Organizers today announced the winner of the 2021 International Prize for Arabic Fiction in an online ceremony. It was Jalal Bargas’s Notebooks of the Booksellers, a novel centering on a troubled bookseller:
In his speech at the digital ceremony, judging chair Chawki Bazih said they had chosen the novel — after considerable work — because of its “impressive ability to strip the masks from the face of tragic reality,” traveling to “the lowest reaches of the abyss” to deliver “the darkest portraits of the world.”
In his talk, Bazih also railed against the increasing popularity of the novel, saying that some had written novels and entered them for the prize ”not because they have the talent or ability” but because their goal was to “jump on the bandwagon” with the idea of obtaining prizes. He also complained of an “abundance of grammatical and spelling errors,” which he said was “glaringly apparent” in some of the submitted works, blaming this on writers bent on fame and publishers on profits.
However, Bazih praised the books listed for the prize, saying that the judges’ selection of the shortlist and winner was far from easy, and that their deep examinations had led them to read the novels more than once. There was not only arguments amongst the judges, but also a “fierce struggle within oneself.”
The digital ceremony also included a viewing of the shortlist videos, directed by Kheridine Mabrouk, that offer insight into each of the six shortlisted novels and novelists.
Translated excerpts of the six shortlisted novels are also available online, along with a foreword by Bazih. In it, organizers write of Notebooks of the Booksellers:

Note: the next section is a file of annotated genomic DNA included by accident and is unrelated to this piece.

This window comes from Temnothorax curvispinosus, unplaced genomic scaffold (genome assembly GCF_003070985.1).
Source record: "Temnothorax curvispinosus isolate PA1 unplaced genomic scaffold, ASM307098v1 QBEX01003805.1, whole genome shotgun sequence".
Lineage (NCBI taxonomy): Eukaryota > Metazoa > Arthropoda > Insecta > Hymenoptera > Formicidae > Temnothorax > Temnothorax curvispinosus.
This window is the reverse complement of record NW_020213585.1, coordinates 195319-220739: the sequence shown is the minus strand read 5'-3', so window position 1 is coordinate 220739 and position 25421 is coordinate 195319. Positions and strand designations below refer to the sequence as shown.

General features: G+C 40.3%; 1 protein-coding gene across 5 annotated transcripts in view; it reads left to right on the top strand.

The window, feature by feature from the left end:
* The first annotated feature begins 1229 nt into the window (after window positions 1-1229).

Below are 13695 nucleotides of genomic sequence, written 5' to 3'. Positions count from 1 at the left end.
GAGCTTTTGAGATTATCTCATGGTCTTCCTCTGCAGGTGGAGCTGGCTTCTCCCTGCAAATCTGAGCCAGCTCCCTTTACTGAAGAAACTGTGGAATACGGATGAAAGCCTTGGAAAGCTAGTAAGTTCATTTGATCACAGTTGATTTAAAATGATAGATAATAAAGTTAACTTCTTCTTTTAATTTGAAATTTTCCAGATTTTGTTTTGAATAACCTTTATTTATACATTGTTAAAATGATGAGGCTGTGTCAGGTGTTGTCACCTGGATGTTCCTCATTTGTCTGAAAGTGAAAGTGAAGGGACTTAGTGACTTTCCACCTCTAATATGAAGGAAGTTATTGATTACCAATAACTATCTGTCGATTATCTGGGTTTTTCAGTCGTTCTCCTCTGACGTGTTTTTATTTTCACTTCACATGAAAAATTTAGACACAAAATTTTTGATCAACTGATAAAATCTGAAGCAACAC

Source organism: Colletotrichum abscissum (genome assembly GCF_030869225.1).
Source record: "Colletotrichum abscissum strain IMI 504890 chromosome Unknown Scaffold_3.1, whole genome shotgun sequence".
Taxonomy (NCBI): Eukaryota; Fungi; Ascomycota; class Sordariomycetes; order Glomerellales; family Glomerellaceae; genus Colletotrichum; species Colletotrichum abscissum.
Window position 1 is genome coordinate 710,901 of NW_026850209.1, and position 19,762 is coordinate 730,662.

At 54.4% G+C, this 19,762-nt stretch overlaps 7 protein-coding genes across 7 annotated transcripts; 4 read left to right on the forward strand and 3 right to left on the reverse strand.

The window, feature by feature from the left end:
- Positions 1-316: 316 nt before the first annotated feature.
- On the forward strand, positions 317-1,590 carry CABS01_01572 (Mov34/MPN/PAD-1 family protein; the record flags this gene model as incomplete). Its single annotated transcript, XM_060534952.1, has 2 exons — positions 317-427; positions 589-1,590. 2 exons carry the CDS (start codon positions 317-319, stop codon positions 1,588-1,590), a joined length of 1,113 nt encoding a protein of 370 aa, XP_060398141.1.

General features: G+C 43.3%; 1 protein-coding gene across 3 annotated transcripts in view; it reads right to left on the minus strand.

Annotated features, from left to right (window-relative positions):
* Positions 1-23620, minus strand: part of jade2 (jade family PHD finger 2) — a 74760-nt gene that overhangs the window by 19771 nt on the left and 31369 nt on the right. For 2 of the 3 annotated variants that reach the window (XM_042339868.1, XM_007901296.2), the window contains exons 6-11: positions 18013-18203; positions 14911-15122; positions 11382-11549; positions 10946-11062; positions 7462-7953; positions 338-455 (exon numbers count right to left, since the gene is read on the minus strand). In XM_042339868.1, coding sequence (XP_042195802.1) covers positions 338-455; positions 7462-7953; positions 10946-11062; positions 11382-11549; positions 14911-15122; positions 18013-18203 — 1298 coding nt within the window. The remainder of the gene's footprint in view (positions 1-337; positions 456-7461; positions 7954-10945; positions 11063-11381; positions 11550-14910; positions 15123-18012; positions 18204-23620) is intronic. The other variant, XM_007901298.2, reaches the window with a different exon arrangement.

In intensely poetic language, Jordanian writer Jalal Barjas throws light on a totally schizophrenic reality in his country, which lies on a fault line prone to frequent tremors. His hero, Ibrahim al-Warraq, is a newspaper seller who has been forced out of the city centre but decides against suicide after meeting a mysterious woman who shares his desperation. However, he continues to seek death in other ways.After losing his job and refuge, Ibrahim decides to live with the homeless people in his city and, assuming the identities of the heroes of the novels he has read, he becomes a professional thief who robs banks and the very wealthy, in order to help the abject poor and impose his own form of justice like Robin Hood. As events unfold, Barjas opens up many surprises for his reader, illustrating through his flawed characters the ruined state and complete emptiness of the world. He uses all the tools of emotional stress and engagement and of psychological exploration of human behaviour that narration necessitates.
The other judges on this year’s panel are Moroccan writer Mohammed Ait Hanna, Brazilian academic Safa Jubran, Yemeni writer Ali Al-Muqri, and Emirati writer and publisher Ayesha Sultan.
Each of the six shortlisted authors receives $10,000, with the winner receiving an additional $50,000.